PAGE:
• DOY builds and moves into its new home on Gypsy Lane (1/09).
  • DOY reverts to a five-person board (2/2009).
  • DOY expands its charter to include all members of Catholic Churches in the Diocese of Youngstown (5/2010).
  • DOY expands its board to seven members (1/2019).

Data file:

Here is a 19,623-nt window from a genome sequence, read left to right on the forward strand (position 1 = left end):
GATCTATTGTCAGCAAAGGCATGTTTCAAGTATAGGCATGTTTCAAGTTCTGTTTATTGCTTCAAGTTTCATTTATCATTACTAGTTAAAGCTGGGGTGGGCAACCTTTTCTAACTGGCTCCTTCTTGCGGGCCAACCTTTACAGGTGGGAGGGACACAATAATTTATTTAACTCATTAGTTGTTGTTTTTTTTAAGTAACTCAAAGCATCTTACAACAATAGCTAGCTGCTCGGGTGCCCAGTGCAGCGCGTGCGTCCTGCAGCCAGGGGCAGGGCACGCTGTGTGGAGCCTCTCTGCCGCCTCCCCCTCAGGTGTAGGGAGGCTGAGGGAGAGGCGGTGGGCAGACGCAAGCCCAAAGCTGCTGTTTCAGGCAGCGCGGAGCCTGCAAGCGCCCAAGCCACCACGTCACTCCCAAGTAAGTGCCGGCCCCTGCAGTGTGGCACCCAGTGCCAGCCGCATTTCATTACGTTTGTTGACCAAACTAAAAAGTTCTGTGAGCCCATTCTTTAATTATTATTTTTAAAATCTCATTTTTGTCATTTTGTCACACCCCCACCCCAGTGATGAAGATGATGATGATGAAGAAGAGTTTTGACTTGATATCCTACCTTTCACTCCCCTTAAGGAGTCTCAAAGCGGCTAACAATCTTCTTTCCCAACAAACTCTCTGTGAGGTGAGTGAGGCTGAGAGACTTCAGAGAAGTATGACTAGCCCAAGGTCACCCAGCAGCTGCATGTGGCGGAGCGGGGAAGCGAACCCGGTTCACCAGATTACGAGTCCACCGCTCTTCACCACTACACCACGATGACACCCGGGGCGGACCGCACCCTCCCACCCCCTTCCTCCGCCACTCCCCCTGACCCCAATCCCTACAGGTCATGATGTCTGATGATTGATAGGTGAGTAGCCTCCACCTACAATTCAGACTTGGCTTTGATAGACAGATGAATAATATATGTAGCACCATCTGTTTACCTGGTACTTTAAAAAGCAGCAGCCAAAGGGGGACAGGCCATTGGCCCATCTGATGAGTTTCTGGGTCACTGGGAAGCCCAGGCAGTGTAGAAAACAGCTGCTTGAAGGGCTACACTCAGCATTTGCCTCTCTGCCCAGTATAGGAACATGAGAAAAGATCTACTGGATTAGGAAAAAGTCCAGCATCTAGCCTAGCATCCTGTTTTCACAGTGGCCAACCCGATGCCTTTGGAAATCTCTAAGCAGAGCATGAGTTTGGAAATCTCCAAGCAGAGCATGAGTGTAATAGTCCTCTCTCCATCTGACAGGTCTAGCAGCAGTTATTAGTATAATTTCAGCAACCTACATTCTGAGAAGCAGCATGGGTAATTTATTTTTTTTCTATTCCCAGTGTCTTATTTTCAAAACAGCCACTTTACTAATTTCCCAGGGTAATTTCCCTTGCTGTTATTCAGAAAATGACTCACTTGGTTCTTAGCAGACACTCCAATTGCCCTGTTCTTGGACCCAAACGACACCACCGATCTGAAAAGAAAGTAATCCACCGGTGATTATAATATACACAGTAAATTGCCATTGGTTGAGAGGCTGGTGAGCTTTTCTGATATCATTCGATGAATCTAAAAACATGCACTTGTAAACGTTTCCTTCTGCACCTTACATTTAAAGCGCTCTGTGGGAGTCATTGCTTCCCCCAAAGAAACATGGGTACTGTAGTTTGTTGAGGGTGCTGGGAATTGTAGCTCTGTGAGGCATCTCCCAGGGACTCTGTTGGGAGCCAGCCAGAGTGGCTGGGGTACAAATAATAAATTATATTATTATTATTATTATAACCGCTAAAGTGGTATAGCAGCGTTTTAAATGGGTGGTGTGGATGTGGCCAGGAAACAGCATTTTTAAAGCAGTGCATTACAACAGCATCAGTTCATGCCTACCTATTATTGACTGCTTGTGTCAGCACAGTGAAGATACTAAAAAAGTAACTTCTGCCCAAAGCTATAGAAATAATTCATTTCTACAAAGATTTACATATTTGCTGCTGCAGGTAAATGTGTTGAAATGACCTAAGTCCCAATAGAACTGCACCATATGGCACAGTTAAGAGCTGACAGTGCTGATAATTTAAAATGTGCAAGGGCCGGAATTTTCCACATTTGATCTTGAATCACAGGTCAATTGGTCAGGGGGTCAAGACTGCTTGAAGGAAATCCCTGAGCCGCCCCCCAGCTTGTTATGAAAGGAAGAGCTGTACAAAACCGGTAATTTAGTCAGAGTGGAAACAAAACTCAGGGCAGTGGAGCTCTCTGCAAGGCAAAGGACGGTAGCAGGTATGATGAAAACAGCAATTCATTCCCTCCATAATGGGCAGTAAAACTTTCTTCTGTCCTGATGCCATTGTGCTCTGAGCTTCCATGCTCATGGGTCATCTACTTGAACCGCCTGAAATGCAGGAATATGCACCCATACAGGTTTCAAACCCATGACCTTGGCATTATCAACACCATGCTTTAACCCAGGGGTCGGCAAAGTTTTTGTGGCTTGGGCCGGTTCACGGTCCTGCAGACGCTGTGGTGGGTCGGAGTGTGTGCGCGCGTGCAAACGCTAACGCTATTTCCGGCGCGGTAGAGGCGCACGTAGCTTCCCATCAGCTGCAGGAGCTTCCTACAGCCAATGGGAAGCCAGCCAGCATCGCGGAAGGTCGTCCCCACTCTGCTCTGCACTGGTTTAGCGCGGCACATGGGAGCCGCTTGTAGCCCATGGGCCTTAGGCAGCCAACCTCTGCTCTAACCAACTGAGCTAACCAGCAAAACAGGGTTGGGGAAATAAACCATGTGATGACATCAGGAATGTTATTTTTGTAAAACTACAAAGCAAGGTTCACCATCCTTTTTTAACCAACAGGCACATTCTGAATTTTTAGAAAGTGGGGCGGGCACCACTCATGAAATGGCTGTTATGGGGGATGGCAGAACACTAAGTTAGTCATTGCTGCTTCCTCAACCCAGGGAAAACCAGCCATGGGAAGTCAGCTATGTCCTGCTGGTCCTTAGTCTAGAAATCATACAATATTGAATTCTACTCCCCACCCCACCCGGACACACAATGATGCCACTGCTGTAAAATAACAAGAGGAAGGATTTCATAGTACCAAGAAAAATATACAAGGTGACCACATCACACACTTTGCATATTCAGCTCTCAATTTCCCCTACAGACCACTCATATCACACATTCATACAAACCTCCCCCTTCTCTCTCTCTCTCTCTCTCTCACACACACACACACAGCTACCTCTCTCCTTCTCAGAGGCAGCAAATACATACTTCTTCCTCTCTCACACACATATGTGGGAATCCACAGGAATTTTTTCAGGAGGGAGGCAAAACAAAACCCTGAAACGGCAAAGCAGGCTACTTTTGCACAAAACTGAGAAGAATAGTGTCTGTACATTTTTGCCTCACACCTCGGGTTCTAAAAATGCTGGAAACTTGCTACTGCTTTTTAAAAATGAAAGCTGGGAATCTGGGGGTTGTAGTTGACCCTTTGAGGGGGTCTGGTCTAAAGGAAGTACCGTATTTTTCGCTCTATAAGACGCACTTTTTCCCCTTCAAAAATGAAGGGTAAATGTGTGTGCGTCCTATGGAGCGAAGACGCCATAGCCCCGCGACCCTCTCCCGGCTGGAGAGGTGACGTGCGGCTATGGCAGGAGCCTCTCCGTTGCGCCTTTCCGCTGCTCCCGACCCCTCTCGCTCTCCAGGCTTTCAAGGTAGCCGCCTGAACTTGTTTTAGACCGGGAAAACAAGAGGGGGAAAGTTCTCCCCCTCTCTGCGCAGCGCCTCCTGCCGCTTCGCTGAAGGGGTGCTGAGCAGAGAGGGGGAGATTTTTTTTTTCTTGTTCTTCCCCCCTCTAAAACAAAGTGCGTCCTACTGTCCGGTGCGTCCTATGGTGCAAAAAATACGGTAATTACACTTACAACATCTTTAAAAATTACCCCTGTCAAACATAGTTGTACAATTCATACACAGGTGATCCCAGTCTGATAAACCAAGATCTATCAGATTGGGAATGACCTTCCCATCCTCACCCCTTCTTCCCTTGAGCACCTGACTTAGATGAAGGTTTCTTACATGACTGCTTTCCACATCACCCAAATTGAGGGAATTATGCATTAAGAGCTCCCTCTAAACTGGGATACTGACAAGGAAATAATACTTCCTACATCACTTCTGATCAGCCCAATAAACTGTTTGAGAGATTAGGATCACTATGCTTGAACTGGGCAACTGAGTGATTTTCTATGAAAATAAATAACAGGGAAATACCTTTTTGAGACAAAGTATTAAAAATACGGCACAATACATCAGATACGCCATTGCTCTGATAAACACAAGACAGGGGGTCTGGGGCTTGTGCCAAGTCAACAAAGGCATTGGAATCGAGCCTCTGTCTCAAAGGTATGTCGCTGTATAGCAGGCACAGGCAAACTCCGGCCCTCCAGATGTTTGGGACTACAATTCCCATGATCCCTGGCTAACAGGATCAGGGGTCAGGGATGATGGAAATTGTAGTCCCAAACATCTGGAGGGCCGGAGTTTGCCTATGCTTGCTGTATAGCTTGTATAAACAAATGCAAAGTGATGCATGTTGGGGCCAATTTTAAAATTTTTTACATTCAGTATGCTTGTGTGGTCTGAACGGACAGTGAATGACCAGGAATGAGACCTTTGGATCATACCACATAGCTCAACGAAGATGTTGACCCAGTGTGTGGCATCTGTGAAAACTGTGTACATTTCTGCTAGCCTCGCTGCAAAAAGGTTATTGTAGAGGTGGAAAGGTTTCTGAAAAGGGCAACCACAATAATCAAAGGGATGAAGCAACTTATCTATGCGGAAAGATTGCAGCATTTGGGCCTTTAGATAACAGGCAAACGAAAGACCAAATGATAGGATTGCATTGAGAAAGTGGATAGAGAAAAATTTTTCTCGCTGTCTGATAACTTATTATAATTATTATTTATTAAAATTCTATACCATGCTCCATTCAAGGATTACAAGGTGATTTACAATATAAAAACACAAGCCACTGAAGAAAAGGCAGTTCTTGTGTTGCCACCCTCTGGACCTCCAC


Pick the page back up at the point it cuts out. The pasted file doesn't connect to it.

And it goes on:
• DOY's assets go over $50 million (2/2019).

Try DOY’s Audio Teller

If you do not know your PIN number, call DOY.

Additional Notifications Articles

DOY Mortgage Loan's Impossible Math